I lovelovelovelove experimental film but I saw this film with sci-fi fans, not experimental film fans, and they adored it. I think that the fragility of being human transcended the unique form of the film. I am really looking forward to seeing this film again.

 

Only Lovers Left Alive

In Drama, Fantasy, Film, review, Romance on May 6, 2014 at 10:50 am

Tilda Blood 

About: Only Lovers Left Alive is a 2013 British-German romantic drama vampire film written and directed by Jim Jarmusch, starring Tom Hiddleston, Tilda Swinton, Mia Wasikowska, John Hurt, and Jeffrey Wright. It was nominated for the Palme d’Or at the 2013 Cannes Film Festival.

Hmmm. I have seen pretty much every vampire-themed film and television show, My bible was ‘The Vampire Chronicle’ books by Anne Rice. So yeah, I’m kind of a vampire expert if I do say so. There is a darkness or alternative feel to most good vampire fiction. To me the Swedish vampire film ‘Let the Right One In’ (2008) was the best followed by ‘The Hunger (1983).’

This film is very good, there is a blending of art, beauty and music: Yes, another vampire movie. But Mr. Jarmusch is not Stephenie Meyer, Ms. Swinton is not Kristen Stewart, and, despite its title, ‘Only Lovers Left Alive’ is less about sex than about art. Vampirism, in other words, serves in this film as a metaphor not for insatiable desire (as it has, to different effect, in the “Twilight” movies and the HBO series “True Blood”), but for passionate creativity. Mr. Jarmusch imagines the tribe of the blood-consuming undead as a kind of aesthetic aristocracy, counting in their ranks most of the world’s geniuses of painting, fiction, cinema and music. Byron and Shelley are name-checked, a careful selection of books (including “Don Quixote” and “Infinite Jest”) are packed into Eve’s suitcases, and Adam’s walls are hung with portraits of Buster Keaton, Mark Twain, Robert Johnson and others.

Plot: Set against the romantic desolation of Detroit and Tangier, an underground musician, deeply depressed by the direction of human activities, reunites with his resilient and enigmatic lover. Their love story has already endured several centuries at least, but their debauched idyll is soon disrupted by her wild and uncontrollable younger sister. Can these wise but fragile outsiders continue to survive as the modern world collapses around them?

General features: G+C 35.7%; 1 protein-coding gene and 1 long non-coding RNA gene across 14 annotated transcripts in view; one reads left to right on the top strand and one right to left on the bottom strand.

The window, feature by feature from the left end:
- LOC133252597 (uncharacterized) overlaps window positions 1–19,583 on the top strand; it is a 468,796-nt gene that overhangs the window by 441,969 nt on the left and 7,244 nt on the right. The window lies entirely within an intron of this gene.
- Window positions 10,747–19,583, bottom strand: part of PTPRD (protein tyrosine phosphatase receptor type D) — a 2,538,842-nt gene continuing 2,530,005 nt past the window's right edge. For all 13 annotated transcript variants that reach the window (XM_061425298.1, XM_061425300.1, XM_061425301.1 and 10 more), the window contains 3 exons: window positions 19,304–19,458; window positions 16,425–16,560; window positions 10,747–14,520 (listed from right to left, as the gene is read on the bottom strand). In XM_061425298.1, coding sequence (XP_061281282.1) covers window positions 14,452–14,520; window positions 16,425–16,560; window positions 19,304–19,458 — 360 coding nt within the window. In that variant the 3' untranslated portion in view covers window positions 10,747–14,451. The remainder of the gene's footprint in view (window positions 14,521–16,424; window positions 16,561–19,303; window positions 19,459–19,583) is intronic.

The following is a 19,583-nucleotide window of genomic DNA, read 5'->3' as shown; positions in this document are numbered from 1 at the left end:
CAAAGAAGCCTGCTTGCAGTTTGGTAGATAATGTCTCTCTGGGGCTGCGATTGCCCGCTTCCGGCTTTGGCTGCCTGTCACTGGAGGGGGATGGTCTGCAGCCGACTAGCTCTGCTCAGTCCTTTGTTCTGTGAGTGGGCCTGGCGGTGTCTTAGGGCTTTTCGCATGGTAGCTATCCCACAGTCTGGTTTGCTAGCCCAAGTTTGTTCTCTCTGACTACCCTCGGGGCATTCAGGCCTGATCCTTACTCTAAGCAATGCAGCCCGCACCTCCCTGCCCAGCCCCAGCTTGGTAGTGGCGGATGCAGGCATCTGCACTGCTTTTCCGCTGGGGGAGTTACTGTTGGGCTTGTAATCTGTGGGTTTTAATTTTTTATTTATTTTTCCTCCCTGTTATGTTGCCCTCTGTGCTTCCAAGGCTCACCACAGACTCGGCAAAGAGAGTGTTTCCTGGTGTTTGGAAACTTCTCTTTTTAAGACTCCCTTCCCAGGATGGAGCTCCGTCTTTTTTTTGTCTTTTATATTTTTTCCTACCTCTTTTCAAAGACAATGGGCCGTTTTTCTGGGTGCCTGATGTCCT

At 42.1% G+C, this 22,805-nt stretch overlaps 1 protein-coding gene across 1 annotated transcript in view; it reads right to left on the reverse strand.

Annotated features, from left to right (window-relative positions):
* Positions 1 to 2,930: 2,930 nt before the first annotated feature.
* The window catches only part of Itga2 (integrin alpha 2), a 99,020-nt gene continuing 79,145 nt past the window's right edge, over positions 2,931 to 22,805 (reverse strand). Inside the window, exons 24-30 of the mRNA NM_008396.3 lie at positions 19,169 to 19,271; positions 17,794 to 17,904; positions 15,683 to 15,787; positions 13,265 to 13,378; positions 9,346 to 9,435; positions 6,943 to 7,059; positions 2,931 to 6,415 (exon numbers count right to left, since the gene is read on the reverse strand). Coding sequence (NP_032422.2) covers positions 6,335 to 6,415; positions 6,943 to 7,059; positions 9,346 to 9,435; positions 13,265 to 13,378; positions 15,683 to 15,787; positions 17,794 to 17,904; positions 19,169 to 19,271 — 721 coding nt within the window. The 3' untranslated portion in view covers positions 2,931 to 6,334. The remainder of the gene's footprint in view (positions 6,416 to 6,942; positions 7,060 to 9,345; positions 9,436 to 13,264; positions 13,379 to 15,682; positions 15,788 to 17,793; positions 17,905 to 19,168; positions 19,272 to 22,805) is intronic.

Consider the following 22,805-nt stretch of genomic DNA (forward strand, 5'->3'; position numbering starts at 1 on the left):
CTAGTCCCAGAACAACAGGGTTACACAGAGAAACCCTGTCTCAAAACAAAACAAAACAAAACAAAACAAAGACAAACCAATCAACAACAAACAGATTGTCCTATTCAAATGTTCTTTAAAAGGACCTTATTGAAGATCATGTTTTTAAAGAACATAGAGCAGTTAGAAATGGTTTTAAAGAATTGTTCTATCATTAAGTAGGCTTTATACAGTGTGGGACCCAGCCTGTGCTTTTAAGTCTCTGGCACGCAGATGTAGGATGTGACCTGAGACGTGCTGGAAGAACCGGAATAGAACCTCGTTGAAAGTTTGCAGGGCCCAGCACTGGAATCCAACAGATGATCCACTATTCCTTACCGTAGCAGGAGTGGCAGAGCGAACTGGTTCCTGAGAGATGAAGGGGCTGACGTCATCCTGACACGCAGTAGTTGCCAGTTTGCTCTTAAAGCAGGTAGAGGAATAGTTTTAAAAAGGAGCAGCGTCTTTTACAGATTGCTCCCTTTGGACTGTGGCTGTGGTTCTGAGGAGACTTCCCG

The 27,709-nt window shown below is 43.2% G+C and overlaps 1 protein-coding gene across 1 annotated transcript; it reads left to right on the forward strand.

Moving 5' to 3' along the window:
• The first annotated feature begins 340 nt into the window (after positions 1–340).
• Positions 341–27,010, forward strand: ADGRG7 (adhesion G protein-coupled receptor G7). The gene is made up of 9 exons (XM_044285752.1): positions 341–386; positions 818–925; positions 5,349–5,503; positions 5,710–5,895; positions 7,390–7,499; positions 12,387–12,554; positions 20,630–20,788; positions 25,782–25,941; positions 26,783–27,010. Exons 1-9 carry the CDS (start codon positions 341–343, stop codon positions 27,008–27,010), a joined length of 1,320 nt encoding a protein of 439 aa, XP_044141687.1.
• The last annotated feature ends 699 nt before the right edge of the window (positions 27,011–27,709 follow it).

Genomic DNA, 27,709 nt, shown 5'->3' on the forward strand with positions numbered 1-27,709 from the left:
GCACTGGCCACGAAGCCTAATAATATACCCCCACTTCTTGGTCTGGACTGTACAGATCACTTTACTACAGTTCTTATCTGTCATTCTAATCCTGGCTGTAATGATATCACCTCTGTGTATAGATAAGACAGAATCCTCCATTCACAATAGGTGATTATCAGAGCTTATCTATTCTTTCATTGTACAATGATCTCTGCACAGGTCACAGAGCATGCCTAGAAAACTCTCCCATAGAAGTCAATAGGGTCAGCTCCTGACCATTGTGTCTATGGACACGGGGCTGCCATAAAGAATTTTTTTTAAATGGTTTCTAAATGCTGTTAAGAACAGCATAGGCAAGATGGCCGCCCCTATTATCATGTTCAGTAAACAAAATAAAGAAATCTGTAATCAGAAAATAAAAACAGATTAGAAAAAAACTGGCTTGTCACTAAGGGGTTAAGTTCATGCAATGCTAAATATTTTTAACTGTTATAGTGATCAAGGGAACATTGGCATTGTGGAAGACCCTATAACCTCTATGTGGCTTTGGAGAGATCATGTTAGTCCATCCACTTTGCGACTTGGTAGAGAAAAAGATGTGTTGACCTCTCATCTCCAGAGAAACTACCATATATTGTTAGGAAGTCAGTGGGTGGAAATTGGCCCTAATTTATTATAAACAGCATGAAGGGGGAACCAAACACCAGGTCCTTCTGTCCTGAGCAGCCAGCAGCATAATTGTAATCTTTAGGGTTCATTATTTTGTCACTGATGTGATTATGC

Someone I saw the film with remarked upon the slow pace: When you live for hundreds of years without the inevitability of a natural end, there is no reason to hurry, and Mr. Jarmusch is a practiced hand at slow filmmaking. What sustains “Only Lovers Left Alive” is less a story than a sensibility, an attitude of nostalgic and somewhat cranky connoisseurship. Plots are for squares, which is not to say that nothing happens.

As I’ve said, the metaphors for the vampire are clear: Ideas such as eternal youth, beauty, strength and never ‘dying’ – in the sense of being gone forever are prominent. The vampire embodies the cultural desire for youth [creams, Botox, plastic surgery etc.] and strength [gyms] in addition to other things.

This film is chock full of metaphors and names borrowed from literary fiction and elsewhere: One of Eve’s passports has her name as Daisy Buchanan. The Great Gatsby reference is not lost on me. The literary allusions are plentiful. Watson is the name of a doctor. Adam calls himself Dr. Faust when obtaining a blood supply from a hospital. The actual Christopher Marlowe is a close friend of our leads and there is talk of Shakespeare. There are biblical references – our leads are called Adam and Eve… There are scientist references and Adam makes a Quantum Theory analogy, there are musician references etc.

Adam and Eve are not the type to go out and bite necks: They purchase their nutrition from medical professionals (including one played by Jeffrey Wright) and drink it from long-stemmed, shapely goblets. But the film does not hesitate to make another familiar metaphorical link — one between vampirism and addiction. After these vampires taste blood, their heads roll back and the room starts to spin. And when supplies dwindle, things grow desperate in a hurry. It is also clear that not everyone manages the habit as well as Adam and Eve, as demonstrated when Eve’s wild sister, Ava (Mia Wasikowska), shows up for a visit.

The soundtrack is incredible. This is by far, the most original mixture of film music I have ever heard. Yes, EVER. We have goth, classic rock, middle-eastern music, classical, jazz etc:The brooding NYC rock outfit SQÜRL, (Jim Jarmusch, Carter Logan and Shane Stoneback) have created an epic score in collaboration with Dutch composer Jozef Van Wissem of stoner riffs, minimal orchestration and haunting vocals, courtesy of guest appearences from Zola Jesus, Yasmine Hamdan and Madeline Follin of Cults. It pulses with vigour and romance, much like Jarmusch’s film itself.

What’s wonderful here is a tapestry or aesthetic … a blend of high art, music, sensibility and fragility. Immortality is very uncertain here and an appreciation for beauty is like breath on a spider-web.